(US Navy photo)

World War II has always been a popular subject for wargamers. On land, sea, or air, this conflict has an extensive library of options, whether it be a board game, a computer game, or miniatures rules. But all games are not equal. There are also tradeoffs – each type of game has its pros and cons.

One miniatures game for the World War II era (and about a decade beyond) is Command at Sea, part of the Admiralty Trilogy of wargames designed by Larry Bond. Bond's most famous wargame, Harpoon, is notable for its use by author Tom Clancy in the development of Red Storm Rising.


Command at Sea is now in its fourth edition since 1994. This version has been harmonized so that its simulations are in the same format as the other games in the Admiralty Trilogy, Harpoon and Fear God and Dreadnought. This means that those who have these games could cover a war from 1989 to 2018 with very little difficulty.

Can you, as America, did, turn back the Japanese in the Pacific, despite having power ships like the heavy cruiser Takao and the battleship Kirishima?

(Imperial Japanese Navy photo)

A substantial number of additional modules, supporting every major combatant and theater of the war, are available. One that came with earlier versions of the game is The Rising Sun in the Pacific, which covers the first half of the Second World War in the Pacific Theater, where pivotal battles like the Battle of the Coral Sea, the Battle of Midway, and the Naval Battle of Guadalcanal can be re-fought on one's own tabletop, along with possible battles that could have taken place had history gone differently.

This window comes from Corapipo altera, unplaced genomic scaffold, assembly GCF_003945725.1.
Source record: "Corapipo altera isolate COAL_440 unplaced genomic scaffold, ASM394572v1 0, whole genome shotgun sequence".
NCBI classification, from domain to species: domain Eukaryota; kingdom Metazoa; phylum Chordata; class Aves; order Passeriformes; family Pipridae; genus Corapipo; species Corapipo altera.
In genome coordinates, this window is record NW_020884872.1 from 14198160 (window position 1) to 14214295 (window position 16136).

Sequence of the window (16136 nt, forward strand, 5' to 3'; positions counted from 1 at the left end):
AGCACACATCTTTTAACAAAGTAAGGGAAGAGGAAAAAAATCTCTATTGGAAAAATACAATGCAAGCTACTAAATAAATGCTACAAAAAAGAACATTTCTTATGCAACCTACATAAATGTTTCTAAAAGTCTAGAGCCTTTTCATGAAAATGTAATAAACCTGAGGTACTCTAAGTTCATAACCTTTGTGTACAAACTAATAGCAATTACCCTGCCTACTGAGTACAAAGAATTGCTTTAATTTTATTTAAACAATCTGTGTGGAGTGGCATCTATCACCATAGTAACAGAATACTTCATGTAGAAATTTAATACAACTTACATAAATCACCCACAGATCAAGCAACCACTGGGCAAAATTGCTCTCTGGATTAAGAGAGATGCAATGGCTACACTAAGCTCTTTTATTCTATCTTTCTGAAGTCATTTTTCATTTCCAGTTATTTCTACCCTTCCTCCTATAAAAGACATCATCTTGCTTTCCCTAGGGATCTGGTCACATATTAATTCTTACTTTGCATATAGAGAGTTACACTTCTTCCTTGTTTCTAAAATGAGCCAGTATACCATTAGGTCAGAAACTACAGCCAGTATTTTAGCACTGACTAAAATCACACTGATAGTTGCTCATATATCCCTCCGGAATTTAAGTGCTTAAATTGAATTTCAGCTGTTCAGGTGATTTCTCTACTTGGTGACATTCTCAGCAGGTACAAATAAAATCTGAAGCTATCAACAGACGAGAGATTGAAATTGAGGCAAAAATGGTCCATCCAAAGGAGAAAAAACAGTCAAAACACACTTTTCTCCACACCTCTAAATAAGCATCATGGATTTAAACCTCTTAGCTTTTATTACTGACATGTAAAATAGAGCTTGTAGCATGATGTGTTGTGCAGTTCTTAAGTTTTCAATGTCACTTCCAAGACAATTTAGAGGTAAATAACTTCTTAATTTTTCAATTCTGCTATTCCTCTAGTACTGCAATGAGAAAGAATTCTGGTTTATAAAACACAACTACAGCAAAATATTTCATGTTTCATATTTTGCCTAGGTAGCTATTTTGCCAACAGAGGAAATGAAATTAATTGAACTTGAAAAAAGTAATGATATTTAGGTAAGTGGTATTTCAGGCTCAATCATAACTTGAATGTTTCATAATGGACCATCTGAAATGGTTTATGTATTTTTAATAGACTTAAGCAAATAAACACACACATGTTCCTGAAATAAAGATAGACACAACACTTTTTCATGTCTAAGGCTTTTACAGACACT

USS Enterprise (CV 6) preparing to launch planes against the Japanese.

(US Navy photo)

Other modules include American Fleets, which covers just about every ship class and aircraft the United States used during the war, and a few, like the Montana-class battleships, which didn't make it to the fleet. Another module is Steel Typhoon, which covers the second half of World War II in the Pacific with 36 scenarios of both historical and hypothetical battles. The system doesn't just cover World War II. The Spanish Civil War, fought before World War II was seen as inevitable is covered in a module.

With Command at Sea, USS Tuscaloosa (CA 37) could have a very different service career during World War II.

(US Navy photo)

Since this is a set of miniature rules, it has some advantages over computer simulations. The online store Wargamevault.com has this game and the modules in both downloadable PDF and hard-copy versions.